Firstly, the scale of the production is gigantic. The vast hills and forests of Central India and the millions that live under the constant fear of contractors, forest officials, and policemen have been represented with an authenticity that we hardly expect in Hindi pictures. And obviously a film maker needs courage to show bulldozers razing tribal houses or to name Tata-Birla-Ambanis in a song on “mehangai”.

Secondly, and more importantly, the story tells us how it all began, the ruthless exploitation of the tribal population, which has only worsened since independence. It tells us the story of the mining barons for whom dislodging people from their homes and livelihood is as incidental as felling trees. It also tells us the story of Maoists who put a small price tag on human lives. And this has been narrated from a remarkably neutral viewpoint.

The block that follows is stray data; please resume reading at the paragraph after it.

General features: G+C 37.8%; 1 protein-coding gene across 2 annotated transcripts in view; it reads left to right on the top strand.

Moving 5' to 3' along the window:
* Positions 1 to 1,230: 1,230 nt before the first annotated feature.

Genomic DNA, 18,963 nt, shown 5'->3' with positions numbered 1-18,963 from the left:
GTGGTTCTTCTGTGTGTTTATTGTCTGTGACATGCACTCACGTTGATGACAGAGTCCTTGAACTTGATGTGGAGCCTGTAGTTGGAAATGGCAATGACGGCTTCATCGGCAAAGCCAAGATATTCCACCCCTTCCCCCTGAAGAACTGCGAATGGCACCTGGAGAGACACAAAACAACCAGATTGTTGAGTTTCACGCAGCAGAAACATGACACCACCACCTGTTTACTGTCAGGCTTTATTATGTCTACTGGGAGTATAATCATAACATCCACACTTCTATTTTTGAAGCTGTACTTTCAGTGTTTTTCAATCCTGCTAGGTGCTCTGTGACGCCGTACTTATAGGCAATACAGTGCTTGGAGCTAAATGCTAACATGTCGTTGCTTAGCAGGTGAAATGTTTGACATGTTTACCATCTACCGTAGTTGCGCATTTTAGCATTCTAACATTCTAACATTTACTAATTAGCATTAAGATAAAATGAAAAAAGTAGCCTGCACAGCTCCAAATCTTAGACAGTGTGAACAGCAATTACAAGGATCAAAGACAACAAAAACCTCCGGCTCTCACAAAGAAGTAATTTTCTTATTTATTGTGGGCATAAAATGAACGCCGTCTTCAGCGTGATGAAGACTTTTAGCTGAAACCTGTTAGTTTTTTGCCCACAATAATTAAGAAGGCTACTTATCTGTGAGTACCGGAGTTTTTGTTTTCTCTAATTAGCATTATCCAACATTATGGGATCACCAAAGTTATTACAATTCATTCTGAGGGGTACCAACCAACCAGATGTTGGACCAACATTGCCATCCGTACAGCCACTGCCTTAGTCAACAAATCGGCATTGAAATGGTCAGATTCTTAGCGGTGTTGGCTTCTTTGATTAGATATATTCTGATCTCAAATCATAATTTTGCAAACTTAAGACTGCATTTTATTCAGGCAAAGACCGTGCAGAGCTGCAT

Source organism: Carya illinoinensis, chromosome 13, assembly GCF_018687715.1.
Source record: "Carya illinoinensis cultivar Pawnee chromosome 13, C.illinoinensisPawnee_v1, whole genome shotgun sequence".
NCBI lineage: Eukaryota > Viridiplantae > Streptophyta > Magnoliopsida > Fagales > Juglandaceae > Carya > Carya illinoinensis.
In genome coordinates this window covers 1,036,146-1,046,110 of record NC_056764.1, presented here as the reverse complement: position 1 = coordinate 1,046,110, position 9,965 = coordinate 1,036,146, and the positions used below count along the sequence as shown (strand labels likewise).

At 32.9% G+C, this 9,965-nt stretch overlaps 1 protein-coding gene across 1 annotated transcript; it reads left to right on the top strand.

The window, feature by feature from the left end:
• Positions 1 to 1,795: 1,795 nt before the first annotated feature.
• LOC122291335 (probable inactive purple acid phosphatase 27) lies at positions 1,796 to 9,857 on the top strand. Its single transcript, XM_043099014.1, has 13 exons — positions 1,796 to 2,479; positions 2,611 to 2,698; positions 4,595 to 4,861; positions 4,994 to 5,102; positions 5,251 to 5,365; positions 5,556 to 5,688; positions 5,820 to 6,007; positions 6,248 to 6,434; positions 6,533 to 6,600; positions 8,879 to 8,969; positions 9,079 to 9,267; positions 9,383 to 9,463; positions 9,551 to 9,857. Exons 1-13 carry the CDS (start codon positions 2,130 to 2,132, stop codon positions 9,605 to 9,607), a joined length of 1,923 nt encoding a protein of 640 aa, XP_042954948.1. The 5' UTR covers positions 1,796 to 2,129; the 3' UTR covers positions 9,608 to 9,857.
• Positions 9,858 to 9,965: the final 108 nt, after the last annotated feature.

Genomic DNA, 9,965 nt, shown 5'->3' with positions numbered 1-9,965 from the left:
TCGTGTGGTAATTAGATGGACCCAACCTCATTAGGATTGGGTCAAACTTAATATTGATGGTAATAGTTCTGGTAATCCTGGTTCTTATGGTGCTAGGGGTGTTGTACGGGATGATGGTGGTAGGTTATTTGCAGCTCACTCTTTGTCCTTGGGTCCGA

I saw the picture at a multiplex a day after its release, with 28 out of the 30 rows vacant. Two men sitting next to me left at half-time to underline the fact that for the well-heeled urban middleclass, the emaciated people of Dantewada, Keonjhar, or Lalgarh are as distant as inhabitants of a different planet. The point is: is there any point of making films like these? I think there is.

Kolkata / Friday, 26 October 2012

Saturday, 13 October 2012

Women: yesterday and today